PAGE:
Juice cleanses have always been, and still are, popular for a number of reasons. They are perceived to have detoxification purposes. People use them as an attempt to cleanse the body. And they are touted as an efficient short-term weight-loss strategy. All of these reasons come with good intent and show that people are motivated to improve their health. But despite their enduring popularity, when it comes to looking at the results, juice cleanses just aren’t all they’re cracked up to be. In fact, a dietitian will tell you that they’re actually not healthy for you at all. Let’s break it down.
What is a juice cleanse?
A juice cleanse typically involves consuming nothing but fruit and/or vegetable juice for a specified amount of time, usually between one and seven days, with three-day juice cleanses as the most popular option.
Do juice cleanses make you lose weight?
The main reason people choose to go on a juice cleanse is because they believe it will help them to lose weight. Well, this is true. You will lose weight on a juice cleanse, but not in the way you think you will.
This is because, unfortunately, you don’t lose fat during a juice cleanse. What actually happens is that you’re drinking pimped up water for an extended period of time, putting your body in an energy deficit. This means that you are consuming fewer kilojoules than your body requires to function and do everything you want it to do.
Our bodies’ preferred energy source is glucose. It stores any extra glucose it gets away for a rainy day when we don’t eat enough of it. Glucose is stored in the form of glycogen, which gets tucked away in the liver and muscle tissue. For every gram of glycogen that we have stored, we also store a few grams of water with it.
When your body is experiencing an energy deficit because it’s on a juice cleanse, you’re triggering it to use up its glycogen stores, along with the water that goes with it. You’re not actually hacking into your fat stores at all! What you’re seeing disappearing on the scale are simply glycogen and water.
Can juice cleanses detox the body?
The second major reason people go onto the juice cleanse bandwagon is that they believe they’re detoxing or cleansing their bodies. The truth is that this is just not necessary. Your liver is your detoxification organ, and it’s already doing all the cleansing for you.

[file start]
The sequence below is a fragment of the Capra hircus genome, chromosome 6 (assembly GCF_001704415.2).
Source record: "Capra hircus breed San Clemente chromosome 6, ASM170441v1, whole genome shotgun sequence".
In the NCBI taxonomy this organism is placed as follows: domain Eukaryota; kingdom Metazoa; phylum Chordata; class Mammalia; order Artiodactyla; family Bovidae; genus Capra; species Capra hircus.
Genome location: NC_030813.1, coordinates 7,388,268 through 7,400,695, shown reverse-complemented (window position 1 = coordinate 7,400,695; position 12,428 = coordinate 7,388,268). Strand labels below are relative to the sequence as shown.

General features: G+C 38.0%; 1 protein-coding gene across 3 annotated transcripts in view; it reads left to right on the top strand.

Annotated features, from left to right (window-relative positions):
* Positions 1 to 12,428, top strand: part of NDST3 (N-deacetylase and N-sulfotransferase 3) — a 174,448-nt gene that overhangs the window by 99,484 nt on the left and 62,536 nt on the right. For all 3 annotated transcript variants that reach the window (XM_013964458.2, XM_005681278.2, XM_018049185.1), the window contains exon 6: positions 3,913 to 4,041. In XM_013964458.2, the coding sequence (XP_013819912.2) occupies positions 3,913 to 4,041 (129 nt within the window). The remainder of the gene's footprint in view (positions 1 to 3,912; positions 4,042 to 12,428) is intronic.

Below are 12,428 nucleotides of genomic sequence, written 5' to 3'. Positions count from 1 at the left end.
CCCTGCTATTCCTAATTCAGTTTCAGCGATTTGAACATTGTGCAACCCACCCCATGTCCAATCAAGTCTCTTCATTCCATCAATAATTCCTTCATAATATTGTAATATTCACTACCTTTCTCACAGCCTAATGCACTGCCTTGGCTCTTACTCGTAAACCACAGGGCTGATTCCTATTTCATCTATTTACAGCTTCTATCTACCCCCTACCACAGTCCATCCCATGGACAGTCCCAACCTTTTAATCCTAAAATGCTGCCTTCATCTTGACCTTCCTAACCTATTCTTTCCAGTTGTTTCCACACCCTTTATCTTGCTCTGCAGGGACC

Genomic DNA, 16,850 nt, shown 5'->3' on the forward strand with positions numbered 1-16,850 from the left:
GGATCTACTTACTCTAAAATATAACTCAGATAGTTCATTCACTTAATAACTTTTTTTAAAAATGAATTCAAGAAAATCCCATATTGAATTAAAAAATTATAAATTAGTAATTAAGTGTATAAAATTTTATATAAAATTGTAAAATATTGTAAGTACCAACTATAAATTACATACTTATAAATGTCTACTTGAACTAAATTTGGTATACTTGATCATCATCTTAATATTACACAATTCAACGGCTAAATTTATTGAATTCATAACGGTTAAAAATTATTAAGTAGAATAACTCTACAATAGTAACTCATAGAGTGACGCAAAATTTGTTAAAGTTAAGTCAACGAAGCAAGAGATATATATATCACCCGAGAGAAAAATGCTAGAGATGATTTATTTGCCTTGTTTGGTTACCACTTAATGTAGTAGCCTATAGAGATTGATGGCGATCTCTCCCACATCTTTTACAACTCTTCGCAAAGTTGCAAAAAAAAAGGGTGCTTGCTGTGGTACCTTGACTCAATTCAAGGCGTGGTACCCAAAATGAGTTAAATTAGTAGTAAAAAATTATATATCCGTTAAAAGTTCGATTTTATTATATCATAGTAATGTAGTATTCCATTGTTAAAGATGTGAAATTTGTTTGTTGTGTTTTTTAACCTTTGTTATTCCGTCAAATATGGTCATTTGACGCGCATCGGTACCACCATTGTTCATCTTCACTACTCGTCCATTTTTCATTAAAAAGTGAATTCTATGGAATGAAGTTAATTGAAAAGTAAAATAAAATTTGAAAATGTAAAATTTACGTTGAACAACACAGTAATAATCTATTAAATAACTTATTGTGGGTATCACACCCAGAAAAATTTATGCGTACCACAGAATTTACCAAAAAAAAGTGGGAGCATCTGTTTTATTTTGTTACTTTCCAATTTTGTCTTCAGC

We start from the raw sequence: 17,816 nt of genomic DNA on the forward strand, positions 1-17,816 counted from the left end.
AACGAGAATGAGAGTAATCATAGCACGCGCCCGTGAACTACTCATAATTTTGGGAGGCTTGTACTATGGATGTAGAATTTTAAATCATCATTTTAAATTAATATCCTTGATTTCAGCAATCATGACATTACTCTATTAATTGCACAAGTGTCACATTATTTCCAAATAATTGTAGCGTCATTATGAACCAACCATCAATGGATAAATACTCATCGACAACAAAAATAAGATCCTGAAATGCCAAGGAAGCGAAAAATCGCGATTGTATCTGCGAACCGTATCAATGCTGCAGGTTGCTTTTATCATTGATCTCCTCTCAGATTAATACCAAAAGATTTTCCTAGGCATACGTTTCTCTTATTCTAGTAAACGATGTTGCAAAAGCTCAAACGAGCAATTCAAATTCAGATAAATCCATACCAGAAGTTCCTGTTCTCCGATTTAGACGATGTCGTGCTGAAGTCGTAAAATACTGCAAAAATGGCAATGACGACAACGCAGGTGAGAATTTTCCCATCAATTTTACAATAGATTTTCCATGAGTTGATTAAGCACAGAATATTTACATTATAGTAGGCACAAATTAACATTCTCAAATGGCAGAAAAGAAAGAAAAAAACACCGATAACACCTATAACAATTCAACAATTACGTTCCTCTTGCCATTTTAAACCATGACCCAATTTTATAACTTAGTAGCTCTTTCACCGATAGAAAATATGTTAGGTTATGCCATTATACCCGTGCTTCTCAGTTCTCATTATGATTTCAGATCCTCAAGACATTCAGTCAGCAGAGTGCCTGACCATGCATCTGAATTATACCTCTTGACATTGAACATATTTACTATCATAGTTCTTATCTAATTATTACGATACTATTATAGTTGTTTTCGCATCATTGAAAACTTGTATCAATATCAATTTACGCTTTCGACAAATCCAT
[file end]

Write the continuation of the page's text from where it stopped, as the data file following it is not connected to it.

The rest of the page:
Of course, an unbalanced diet and an unhealthy lifestyle can make your liver less effective, and when you go on these juice cleanses after a bout of this, it’s not actually the juice that’s helping your liver to recover. Taking a break from processed food and alcohol will help your liver much more than a juice cleanse.
The major red flag of juice cleanses
By now, you might have correctly guessed that juice cleanses are typically void of fibre, protein and healthy fats. These are all incredibly important for the body. You’ve likely learned about the importance of the gut microbiome and its role in numerous aspects of our health. What feeds and encourages a healthy gut microbiome? Fibre! Protein is essential for energy production, balancing blood sugar levels, building and repairing muscle tissue, making hormones and enzymes, and much more. Healthy fats encourage cellular health, support hormone health and are needed for the absorption of the fat-soluble vitamins A, D, E and K. Your body needs these foods, and it won’t get them from a juice cleanse.
What to do instead
If you’ve been eating unhealthily for a while or you’re looking to lose weight, don’t panic buy a juice cleanse. Instead, go back to the basics. Good health is about nailing the basics and doing so consistently. Here are our top tips to do just that:
- At each meal, proportion your plate to be made up of ½ colourful veggies, ¼ lean protein, ¼ wholegrains and a sprinkle of healthy fats.
- Aim to eat 30 plant foods per week (our founder shows you how) to ensure you’re getting as many different nutrients as possible. These can include legumes, wholegrains, fruit, vegetables, nuts, seeds and extra-virgin olive oil.
- Drink enough water. This should be 35-45 ml per kg of your body weight as a starting point. Bump this up if you engage in vigorous and sweaty exercise.
- And if you are insistent on trying a diet because it helps you feel like you’re more in control and being more proactive, make it the Mediterranean diet.